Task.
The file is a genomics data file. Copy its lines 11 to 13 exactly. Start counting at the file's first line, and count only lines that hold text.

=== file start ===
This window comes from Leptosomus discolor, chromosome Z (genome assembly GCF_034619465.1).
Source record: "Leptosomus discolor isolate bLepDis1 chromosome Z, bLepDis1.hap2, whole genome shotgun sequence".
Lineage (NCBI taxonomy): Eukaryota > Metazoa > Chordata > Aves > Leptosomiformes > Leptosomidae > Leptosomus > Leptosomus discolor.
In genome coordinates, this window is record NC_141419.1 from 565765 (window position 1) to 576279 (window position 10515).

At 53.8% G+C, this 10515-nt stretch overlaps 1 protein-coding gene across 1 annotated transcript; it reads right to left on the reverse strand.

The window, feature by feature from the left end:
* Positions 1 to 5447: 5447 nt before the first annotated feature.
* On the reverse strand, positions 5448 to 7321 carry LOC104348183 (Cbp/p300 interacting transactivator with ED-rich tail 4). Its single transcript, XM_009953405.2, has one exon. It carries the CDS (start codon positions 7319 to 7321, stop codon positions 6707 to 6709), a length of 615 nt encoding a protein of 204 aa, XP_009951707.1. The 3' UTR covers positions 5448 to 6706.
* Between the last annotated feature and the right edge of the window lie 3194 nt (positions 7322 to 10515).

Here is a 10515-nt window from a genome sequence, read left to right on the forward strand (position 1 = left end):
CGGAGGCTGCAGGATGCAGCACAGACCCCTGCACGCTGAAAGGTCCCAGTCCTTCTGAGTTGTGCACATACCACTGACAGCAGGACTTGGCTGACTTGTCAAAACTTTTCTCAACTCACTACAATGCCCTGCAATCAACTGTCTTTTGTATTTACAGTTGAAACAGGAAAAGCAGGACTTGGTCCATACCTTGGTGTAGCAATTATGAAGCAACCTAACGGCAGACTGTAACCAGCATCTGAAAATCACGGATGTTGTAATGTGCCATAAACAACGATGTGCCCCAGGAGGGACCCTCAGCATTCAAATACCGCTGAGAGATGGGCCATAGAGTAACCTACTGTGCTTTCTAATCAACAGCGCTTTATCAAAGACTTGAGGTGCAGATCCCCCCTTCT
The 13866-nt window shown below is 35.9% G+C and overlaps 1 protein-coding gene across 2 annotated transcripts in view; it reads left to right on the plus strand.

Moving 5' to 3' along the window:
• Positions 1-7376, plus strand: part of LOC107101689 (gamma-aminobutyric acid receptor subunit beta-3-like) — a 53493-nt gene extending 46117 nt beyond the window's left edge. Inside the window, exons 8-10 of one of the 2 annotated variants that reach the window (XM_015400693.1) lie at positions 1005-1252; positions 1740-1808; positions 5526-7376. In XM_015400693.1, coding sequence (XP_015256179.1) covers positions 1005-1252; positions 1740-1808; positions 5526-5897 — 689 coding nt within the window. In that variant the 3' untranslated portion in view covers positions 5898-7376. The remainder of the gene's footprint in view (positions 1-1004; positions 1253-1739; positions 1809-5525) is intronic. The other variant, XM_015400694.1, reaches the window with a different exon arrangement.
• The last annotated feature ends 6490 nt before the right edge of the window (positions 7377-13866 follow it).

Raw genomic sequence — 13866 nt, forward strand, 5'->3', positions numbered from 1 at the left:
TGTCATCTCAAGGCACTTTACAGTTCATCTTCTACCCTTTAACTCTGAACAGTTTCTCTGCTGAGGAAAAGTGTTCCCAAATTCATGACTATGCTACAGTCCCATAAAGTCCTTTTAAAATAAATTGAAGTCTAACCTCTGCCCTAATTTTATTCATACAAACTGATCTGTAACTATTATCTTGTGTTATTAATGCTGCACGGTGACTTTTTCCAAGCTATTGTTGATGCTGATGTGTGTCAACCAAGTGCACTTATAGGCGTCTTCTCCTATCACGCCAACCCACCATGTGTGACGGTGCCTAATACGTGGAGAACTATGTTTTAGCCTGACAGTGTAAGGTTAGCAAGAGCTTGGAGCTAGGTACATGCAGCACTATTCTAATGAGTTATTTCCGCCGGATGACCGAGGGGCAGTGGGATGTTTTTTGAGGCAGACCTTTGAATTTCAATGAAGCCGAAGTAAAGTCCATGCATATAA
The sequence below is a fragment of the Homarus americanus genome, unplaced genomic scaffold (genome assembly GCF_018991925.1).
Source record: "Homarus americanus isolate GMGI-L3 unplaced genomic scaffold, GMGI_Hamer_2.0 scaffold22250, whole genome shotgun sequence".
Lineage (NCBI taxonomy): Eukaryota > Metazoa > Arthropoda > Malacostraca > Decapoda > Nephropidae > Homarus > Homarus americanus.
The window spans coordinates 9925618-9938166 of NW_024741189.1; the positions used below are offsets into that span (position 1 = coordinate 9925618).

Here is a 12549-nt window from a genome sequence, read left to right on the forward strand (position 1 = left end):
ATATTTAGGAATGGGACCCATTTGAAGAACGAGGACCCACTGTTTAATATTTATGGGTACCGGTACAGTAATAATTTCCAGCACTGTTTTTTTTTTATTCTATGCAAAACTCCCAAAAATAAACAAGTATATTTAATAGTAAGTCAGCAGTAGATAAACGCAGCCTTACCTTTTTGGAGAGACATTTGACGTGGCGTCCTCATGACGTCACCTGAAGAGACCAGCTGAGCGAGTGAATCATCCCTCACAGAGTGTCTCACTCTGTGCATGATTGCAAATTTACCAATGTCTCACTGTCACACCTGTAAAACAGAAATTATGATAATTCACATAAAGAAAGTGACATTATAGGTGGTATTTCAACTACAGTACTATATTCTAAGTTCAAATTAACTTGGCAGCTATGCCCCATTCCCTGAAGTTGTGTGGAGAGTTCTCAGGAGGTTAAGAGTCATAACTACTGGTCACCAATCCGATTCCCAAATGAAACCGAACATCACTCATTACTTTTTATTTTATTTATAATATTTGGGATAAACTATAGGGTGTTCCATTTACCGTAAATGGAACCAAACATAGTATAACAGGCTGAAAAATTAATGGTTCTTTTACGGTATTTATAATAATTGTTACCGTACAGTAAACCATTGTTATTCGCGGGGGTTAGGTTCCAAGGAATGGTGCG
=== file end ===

CGGAGGCTGCAGGATGCAGCACAGACCCCTGCACGCTGAAAGGTCCCAGTCCTTCTGAGTTGTGCACATACCACTGACAGCAGGACTTGGCTGACTTGTCAAAACTTTTCTCAACTCACTACAATGCCCTGCAATCAACTGTCTTTTGTATTTACAGTTGAAACAGGAAAAGCAGGACTTGGTCCATACCTTGGTGTAGCAATTATGAAGCAACCTAACGGCAGACTGTAACCAGCATCTGAAAATCACGGATGTTGTAATGTGCCATAAACAACGATGTGCCCCAGGAGGGACCCTCAGCATTCAAATACCGCTGAGAGATGGGCCATAGAGTAACCTACTGTGCTTTCTAATCAACAGCGCTTTATCAAAGACTTGAGGTGCAGATCCCCCCTTCT
The 13866-nt window shown below is 35.9% G+C and overlaps 1 protein-coding gene across 2 annotated transcripts in view; it reads left to right on the plus strand.

Moving 5' to 3' along the window: